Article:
What do camels, science and Ferris wheels all have in common?
They are all attractions at this year’s Sacramento County Fair. Offering amusement rides, livestock showings and dozens of food vendors, the county fair – which started Thursday – will continue through Memorial Day at Cal Expo, 1600 Exposition Blvd., Sacramento. Admission is $6.
Established in 1937, the fair serves as a way to pay homage to the area’s rich agricultural history: Today, the livestock exhibits and the petting zoo remain some of the most popular attractions.
“(We’re) a family-friendly fair, basing everything we do on agricultural education,” said CEO Pamela Fyock. “We really try to provide educational exhibits.”
At a time when traditional fairs are competing with high-intensity amusement parks and online entertainment, the Sacramento County Fair has seen its attendance rise steadily over the past five years. In 2011, when Fyock joined, attendance was about 60,000. Now, she said, about 100,000 visitors are expected through the holiday weekend.
“We’re a good mix of rural and urban,” Fyock said.
The attendance figures are particularly noteworthy when compared to those at the much-larger California State Fair, which has seen ticket sales stagnate after peaking in the early 2000s.
About 5,000 kids come to the county fair each year to exhibit their livestock, Fyock said, with many competing in various 4-H and FFA showmanship competitions. Don and Gail Campbell, from Paso Robles, were at the fair Friday to watch their grandchildren show their lambs.
“We live about 250 miles away. We come every year as long as the grandkids are doing their thing,” Gail Campbell said.
This was the first year Sacramento-based Girl Scout Troop 1290 came to the county fair, said Marlene Cuzzo, who helped coordinate the trip. The troop submitted an entry into the fair’s “Farm Garden in a Wheelbarrow” competition, growing arugula, carrots and beans from seeds.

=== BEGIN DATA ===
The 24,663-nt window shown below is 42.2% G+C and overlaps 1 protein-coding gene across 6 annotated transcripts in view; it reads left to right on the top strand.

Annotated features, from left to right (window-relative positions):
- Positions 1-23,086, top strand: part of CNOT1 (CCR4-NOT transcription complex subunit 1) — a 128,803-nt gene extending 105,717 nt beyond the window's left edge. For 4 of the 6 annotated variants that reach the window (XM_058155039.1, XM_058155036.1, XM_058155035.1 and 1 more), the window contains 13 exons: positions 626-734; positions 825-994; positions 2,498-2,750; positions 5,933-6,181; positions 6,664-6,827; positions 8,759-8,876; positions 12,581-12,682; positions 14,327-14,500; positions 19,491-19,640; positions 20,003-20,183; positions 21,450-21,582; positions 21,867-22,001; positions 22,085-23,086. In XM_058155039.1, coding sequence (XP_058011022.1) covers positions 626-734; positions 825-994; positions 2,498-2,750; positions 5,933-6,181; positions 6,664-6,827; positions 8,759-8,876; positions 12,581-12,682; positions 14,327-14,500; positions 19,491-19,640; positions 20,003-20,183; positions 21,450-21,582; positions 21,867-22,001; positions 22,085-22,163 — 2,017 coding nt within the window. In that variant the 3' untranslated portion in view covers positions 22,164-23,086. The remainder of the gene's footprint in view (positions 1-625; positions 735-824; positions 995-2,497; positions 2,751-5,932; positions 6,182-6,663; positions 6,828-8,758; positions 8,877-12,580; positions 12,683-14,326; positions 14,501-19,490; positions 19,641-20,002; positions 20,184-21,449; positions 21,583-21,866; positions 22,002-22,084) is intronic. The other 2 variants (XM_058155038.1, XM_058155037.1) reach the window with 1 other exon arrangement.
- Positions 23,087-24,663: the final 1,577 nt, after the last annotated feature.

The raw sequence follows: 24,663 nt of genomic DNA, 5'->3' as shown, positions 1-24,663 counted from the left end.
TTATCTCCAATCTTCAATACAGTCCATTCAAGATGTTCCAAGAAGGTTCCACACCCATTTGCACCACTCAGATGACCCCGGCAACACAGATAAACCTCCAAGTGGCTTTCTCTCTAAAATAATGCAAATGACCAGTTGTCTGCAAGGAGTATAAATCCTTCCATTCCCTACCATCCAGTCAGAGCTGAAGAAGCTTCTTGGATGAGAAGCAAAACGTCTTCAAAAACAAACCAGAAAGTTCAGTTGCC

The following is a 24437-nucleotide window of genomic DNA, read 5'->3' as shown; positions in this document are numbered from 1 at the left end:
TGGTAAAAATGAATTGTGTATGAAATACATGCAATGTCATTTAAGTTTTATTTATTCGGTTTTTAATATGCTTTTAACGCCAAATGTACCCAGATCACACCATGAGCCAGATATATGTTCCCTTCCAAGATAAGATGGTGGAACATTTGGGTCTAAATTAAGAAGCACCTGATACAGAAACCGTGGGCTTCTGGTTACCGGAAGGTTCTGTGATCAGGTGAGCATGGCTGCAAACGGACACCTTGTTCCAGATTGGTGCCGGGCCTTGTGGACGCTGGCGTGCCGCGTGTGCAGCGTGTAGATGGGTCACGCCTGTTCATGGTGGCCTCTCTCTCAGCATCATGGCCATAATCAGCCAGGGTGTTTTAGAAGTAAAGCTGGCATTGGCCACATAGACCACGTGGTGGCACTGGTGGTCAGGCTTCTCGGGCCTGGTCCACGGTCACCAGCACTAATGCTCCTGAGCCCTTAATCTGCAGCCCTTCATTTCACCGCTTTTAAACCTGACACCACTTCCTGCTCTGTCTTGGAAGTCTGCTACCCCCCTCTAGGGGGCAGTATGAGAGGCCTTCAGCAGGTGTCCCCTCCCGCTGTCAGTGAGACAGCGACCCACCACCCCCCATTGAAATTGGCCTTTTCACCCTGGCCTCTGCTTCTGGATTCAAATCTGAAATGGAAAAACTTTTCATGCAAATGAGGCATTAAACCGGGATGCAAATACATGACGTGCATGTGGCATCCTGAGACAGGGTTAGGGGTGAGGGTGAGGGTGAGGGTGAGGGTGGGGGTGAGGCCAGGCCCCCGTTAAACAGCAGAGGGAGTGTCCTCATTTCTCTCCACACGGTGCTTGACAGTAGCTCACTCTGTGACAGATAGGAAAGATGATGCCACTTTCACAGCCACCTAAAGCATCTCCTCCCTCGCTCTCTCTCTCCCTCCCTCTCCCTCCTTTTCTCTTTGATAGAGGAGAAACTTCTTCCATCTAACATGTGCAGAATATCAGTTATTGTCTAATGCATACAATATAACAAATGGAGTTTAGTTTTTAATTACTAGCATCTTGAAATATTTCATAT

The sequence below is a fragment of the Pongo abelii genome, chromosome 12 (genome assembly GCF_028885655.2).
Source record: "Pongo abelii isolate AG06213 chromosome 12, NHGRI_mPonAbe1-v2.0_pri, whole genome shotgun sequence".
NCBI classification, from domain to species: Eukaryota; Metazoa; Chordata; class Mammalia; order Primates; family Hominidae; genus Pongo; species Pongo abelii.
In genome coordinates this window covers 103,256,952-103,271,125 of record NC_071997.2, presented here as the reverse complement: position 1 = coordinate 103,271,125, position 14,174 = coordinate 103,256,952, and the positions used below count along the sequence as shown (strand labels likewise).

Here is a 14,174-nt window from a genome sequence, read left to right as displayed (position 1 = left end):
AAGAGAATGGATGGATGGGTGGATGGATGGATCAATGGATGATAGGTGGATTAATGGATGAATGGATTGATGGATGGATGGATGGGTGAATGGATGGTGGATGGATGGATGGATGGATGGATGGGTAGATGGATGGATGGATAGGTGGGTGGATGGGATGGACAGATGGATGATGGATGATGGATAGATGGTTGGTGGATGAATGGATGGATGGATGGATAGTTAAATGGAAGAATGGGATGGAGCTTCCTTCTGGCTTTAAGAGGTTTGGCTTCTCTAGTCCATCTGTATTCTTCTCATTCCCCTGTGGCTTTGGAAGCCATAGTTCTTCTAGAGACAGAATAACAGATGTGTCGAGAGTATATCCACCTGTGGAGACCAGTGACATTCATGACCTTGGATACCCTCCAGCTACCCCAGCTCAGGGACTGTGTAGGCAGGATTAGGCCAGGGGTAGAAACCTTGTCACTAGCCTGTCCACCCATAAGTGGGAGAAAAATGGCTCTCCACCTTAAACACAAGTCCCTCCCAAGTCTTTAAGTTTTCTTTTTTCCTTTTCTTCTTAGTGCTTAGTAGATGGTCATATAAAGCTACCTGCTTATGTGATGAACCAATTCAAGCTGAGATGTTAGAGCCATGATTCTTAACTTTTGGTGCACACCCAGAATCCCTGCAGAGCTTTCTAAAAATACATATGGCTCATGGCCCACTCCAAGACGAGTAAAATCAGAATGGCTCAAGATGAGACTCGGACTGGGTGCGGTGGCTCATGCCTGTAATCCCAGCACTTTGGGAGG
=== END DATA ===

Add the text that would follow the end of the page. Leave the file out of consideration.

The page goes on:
Other groups, such as Crestwood Center in Sacramento, come frequently to bring mental health patients to the fair.
“You can’t beat deep-fried Reeses and Twinkies,” said Shaundra Hudson, an employee at the center.
Indoors, visitors can learn about how electricity works or play an oversized board game. St. Francis High School senior Perri Horan said that she decided to come to the fair instead of going to grad night on Friday.
“We don’t really want to spend $300 to go to Disneyland for a day,” Horan said, who was playing a game of giant Connect Four with friends. “So we were like, ‘Let’s just go to the county fair.’ ”
Shellie Miramontes spent Friday at the fair running a mini fishing game. She worked at the California State Fair for 10 years before joining the county fair three years ago and said she doesn’t regret the decision.
“I like the county fair a lot more; it’s a lot more family-oriented,” she said, adding that the state fair crowd can become rowdier sometimes.
While this year’s opening day crowd wasn’t as big as last year’s due to the chillier weather, Miramontes is optimistic that this weekend will be “packed.” The state fair, which will be held in July, had a 14 percent drop in attendance last year.
“We have over 40 things free with admission,” Fyock said, adding that kids 12 and under get in for free. “It’s a huge number of things to see for $6. It’s just a huge value pack.”
Alexandra Yoon-Hendricks: email@example.com